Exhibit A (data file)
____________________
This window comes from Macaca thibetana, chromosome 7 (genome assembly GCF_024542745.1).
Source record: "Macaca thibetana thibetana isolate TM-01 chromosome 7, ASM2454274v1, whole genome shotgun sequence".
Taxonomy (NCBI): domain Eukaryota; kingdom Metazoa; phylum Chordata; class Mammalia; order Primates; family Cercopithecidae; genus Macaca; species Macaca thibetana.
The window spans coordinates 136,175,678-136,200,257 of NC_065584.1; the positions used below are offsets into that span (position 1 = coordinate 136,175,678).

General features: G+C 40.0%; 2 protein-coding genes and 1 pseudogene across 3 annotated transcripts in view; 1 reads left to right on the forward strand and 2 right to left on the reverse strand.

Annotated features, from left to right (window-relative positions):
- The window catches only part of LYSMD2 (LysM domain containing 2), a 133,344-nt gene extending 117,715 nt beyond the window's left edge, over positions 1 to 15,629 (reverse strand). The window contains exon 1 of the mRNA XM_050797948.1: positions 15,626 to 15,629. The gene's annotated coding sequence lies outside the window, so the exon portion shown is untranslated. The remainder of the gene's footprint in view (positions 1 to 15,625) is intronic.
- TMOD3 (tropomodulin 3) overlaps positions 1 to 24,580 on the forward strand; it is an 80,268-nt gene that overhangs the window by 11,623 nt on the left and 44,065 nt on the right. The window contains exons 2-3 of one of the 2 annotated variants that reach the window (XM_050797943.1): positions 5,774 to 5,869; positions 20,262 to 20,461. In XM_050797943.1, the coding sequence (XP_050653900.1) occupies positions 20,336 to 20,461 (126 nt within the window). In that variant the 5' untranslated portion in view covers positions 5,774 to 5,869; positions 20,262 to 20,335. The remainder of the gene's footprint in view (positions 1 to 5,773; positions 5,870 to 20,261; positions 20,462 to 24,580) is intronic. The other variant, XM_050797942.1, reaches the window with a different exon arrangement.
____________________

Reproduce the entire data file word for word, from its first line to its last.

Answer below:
This window comes from Macaca thibetana, chromosome 7 (genome assembly GCF_024542745.1).
Source record: "Macaca thibetana thibetana isolate TM-01 chromosome 7, ASM2454274v1, whole genome shotgun sequence".
Taxonomy (NCBI): domain Eukaryota; kingdom Metazoa; phylum Chordata; class Mammalia; order Primates; family Cercopithecidae; genus Macaca; species Macaca thibetana.
The window spans coordinates 136,175,678-136,200,257 of NC_065584.1; the positions used below are offsets into that span (position 1 = coordinate 136,175,678).

General features: G+C 40.0%; 2 protein-coding genes and 1 pseudogene across 3 annotated transcripts in view; 1 reads left to right on the forward strand and 2 right to left on the reverse strand.

Annotated features, from left to right (window-relative positions):
- The window catches only part of LYSMD2 (LysM domain containing 2), a 133,344-nt gene extending 117,715 nt beyond the window's left edge, over positions 1 to 15,629 (reverse strand). The window contains exon 1 of the mRNA XM_050797948.1: positions 15,626 to 15,629. The gene's annotated coding sequence lies outside the window, so the exon portion shown is untranslated. The remainder of the gene's footprint in view (positions 1 to 15,625) is intronic.
- TMOD3 (tropomodulin 3) overlaps positions 1 to 24,580 on the forward strand; it is an 80,268-nt gene that overhangs the window by 11,623 nt on the left and 44,065 nt on the right. The window contains exons 2-3 of one of the 2 annotated variants that reach the window (XM_050797943.1): positions 5,774 to 5,869; positions 20,262 to 20,461. In XM_050797943.1, the coding sequence (XP_050653900.1) occupies positions 20,336 to 20,461 (126 nt within the window). In that variant the 5' untranslated portion in view covers positions 5,774 to 5,869; positions 20,262 to 20,335. The remainder of the gene's footprint in view (positions 1 to 5,773; positions 5,870 to 20,261; positions 20,462 to 24,580) is intronic. The other variant, XM_050797942.1, reaches the window with a different exon arrangement.